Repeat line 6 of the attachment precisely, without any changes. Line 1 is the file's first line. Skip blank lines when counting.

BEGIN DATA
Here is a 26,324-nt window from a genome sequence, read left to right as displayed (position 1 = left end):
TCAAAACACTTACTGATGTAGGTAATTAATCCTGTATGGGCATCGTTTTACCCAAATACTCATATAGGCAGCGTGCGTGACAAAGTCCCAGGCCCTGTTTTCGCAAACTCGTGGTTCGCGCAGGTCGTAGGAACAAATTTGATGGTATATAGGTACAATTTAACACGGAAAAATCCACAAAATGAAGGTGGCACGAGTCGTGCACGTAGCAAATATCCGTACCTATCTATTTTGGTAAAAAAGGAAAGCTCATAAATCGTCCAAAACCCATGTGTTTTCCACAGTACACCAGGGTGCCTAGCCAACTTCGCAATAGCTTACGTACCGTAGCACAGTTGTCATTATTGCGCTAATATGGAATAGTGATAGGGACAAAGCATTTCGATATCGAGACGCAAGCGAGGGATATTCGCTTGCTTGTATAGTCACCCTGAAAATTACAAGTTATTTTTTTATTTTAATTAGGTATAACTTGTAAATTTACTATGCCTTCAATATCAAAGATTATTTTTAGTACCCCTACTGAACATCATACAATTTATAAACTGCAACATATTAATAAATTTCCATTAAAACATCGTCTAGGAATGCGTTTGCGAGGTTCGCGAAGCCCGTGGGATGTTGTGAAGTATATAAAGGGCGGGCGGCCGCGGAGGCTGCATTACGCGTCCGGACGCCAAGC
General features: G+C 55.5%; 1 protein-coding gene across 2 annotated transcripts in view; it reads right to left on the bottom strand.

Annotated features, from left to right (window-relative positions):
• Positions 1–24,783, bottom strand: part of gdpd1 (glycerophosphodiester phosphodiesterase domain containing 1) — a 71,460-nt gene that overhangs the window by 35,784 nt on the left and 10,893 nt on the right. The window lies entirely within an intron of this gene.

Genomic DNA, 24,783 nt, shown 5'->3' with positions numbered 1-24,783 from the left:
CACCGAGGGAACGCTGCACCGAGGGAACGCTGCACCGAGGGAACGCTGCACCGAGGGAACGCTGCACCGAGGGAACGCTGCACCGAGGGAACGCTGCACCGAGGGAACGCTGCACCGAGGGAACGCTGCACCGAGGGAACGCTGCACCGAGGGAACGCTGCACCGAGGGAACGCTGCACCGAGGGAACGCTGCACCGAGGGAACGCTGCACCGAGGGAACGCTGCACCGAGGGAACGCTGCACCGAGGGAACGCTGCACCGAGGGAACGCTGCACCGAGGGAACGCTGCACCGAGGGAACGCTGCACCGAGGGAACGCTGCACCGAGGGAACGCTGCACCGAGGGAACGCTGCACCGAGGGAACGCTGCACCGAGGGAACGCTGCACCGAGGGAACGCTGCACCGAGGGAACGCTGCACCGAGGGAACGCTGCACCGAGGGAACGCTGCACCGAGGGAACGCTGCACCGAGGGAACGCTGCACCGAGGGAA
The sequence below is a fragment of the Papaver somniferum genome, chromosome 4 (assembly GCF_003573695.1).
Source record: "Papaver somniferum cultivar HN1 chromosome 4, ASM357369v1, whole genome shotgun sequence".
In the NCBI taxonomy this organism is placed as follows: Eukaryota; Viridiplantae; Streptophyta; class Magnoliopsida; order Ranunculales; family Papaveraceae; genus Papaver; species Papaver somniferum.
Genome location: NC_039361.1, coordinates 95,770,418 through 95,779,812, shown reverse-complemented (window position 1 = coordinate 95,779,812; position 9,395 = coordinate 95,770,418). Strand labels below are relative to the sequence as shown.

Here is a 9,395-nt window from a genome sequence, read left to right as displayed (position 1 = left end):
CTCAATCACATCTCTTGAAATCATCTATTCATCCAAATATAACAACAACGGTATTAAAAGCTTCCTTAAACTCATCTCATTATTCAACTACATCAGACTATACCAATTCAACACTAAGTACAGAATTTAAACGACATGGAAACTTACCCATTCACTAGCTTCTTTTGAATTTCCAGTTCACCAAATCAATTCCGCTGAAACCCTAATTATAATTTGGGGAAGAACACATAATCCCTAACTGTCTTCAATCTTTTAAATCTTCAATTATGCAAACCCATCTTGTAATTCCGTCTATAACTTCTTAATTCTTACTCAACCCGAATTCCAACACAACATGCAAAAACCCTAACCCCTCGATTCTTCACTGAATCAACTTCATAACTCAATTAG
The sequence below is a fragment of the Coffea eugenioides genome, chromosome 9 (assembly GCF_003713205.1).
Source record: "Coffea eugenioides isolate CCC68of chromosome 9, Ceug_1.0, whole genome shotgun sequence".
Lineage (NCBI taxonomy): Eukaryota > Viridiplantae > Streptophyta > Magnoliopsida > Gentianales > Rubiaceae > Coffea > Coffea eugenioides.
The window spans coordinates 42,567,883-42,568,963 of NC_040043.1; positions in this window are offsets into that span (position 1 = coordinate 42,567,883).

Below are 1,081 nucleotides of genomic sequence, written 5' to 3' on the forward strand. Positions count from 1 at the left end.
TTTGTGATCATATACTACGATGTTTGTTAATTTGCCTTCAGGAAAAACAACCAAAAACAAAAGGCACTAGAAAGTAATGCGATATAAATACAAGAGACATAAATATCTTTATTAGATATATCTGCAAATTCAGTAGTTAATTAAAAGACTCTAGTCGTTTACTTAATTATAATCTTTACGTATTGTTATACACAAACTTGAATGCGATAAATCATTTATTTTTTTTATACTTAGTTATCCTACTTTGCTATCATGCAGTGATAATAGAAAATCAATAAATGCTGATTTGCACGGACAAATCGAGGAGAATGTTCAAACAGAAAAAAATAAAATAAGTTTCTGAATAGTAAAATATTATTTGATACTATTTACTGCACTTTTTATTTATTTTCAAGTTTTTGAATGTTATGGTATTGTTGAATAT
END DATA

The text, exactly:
Genomic DNA, 24,783 nt, shown 5'->3' with positions numbered 1-24,783 from the left: